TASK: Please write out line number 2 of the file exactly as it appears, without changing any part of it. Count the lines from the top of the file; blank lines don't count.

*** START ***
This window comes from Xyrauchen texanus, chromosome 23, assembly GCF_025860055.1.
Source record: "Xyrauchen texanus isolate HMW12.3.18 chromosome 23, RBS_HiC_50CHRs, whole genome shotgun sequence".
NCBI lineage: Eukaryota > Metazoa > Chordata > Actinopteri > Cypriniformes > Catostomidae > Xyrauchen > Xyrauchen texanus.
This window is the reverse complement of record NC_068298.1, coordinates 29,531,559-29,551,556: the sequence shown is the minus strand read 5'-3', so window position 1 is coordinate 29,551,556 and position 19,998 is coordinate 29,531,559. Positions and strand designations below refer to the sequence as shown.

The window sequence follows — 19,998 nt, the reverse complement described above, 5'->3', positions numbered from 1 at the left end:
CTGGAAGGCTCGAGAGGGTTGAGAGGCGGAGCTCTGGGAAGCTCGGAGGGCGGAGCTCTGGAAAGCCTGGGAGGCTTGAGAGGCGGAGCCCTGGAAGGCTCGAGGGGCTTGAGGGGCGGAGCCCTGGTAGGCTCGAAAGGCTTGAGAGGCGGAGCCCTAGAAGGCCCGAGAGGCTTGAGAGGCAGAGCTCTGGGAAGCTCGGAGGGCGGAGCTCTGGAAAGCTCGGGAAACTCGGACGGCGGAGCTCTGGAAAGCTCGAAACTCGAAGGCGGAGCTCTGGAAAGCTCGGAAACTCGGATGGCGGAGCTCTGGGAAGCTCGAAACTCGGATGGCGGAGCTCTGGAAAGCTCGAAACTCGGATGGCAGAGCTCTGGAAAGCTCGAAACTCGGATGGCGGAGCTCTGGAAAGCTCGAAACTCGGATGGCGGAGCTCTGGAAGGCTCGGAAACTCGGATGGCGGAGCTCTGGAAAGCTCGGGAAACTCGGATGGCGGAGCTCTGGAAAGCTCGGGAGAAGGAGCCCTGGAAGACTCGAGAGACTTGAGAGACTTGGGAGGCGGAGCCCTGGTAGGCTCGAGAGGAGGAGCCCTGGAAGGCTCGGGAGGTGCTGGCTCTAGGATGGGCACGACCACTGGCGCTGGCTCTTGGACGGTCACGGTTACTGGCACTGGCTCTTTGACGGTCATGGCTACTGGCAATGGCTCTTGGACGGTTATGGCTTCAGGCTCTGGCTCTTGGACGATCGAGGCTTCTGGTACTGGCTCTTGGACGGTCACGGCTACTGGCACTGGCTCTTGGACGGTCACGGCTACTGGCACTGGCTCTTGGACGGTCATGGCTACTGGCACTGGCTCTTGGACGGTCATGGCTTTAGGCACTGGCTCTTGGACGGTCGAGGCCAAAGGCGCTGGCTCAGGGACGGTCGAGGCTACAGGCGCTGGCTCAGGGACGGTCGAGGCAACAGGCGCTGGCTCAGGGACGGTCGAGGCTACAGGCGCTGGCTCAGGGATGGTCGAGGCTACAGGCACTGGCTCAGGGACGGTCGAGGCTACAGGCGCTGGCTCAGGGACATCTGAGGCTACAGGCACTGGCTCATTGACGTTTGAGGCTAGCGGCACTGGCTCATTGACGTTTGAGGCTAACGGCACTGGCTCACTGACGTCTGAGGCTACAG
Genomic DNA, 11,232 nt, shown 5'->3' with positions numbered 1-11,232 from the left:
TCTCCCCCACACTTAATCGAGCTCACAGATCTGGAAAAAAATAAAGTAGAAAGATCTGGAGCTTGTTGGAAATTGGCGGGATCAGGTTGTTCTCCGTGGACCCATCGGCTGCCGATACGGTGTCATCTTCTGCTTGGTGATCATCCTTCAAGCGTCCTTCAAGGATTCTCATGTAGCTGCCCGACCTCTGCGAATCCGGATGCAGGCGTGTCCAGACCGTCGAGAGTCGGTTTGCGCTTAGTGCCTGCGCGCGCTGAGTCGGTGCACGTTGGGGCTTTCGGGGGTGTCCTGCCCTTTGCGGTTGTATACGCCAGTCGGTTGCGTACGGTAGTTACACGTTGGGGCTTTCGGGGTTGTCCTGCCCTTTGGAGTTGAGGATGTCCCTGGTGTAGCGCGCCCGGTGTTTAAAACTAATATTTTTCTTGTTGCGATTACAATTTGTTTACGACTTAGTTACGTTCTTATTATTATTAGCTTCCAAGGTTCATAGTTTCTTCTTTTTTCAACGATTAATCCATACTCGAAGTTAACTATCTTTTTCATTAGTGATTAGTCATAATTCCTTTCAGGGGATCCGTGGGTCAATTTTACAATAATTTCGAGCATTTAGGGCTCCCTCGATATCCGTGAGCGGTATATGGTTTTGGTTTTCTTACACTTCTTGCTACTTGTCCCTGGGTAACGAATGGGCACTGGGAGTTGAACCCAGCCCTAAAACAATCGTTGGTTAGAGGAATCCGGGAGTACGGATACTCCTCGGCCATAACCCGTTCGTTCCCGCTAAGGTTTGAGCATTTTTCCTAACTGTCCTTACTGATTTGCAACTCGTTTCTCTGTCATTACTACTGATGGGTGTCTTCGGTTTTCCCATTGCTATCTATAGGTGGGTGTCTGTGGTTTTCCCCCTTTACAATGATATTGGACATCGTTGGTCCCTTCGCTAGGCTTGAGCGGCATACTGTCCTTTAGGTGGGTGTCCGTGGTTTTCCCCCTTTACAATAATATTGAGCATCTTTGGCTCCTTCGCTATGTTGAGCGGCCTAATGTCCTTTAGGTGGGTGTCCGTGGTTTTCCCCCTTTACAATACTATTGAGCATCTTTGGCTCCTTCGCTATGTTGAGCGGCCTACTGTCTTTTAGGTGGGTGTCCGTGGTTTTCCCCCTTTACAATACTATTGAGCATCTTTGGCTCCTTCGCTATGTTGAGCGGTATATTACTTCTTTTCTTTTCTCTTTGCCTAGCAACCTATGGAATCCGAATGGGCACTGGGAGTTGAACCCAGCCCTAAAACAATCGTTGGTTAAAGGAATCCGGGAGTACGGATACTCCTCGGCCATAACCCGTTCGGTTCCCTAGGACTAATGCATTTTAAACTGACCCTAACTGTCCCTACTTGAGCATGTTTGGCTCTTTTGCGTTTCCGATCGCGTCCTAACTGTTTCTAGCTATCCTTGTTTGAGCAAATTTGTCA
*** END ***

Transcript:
Source record: "Xyrauchen texanus isolate HMW12.3.18 chromosome 23, RBS_HiC_50CHRs, whole genome shotgun sequence".